Exports of top or combed wool from Australia have decreased over the years and its December 2011 exports were only 623 kg, the lowest quantity since the end of World War II, according to the Australian Bureau of Statistics data.
There were eight top makers in Australia during the late 1980s and early 1990s, and combed wool exports constituted around 15 percent of the Australian wool clip exports.
Gradually, these top makers shutdown owing to low cost of operations in China, and today, Cashmere Connections, a small processor at Bacchus Marsh in Victoria, remains the only topmaker with wool combing facility in Australia.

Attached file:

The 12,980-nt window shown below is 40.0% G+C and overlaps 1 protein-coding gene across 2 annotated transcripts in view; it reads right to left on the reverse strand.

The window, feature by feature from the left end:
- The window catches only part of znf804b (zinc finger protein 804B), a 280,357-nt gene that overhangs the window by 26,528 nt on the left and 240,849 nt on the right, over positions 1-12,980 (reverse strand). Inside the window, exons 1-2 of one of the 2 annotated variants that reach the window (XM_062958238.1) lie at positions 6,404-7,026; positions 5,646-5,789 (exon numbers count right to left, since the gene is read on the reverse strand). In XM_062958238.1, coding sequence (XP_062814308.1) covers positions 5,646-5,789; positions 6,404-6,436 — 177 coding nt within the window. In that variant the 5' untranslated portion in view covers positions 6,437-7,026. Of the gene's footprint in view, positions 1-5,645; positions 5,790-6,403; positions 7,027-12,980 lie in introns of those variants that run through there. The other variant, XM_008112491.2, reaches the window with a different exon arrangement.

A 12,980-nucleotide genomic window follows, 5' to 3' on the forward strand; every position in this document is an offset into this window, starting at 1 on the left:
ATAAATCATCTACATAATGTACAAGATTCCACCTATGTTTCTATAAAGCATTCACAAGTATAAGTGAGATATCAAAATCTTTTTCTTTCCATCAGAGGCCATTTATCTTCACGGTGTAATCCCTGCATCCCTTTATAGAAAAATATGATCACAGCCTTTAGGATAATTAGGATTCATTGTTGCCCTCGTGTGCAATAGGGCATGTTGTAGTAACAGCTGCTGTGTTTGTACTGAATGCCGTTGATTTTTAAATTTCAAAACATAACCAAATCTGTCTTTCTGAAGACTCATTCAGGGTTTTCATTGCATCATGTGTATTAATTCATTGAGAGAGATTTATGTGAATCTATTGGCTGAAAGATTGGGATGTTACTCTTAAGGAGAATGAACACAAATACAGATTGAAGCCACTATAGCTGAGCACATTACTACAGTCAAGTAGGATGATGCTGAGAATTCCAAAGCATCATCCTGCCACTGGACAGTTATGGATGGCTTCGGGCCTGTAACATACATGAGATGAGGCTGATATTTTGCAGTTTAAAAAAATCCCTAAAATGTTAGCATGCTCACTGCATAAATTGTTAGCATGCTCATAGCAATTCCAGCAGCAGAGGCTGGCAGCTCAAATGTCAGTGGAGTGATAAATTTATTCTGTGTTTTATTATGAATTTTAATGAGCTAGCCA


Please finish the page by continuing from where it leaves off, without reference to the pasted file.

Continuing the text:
Wool combing or top making involves a series of processes to convert raw wool taken from the sheep's back into a “top” or “combed sliver”, which can be described as an assemblage of fibres in continuous form without twist.
According to Australian Wool Innovation Limited, topmaking involves engineering the blend of raw wool obtained as farm or bulk lots to ensure that the final top meets the required specifications for mean fibre diameter, fibre diameter distribution, fibre length and distribution, fibre strength as well as several other characteristics.
Fibre2fashion News Desk - India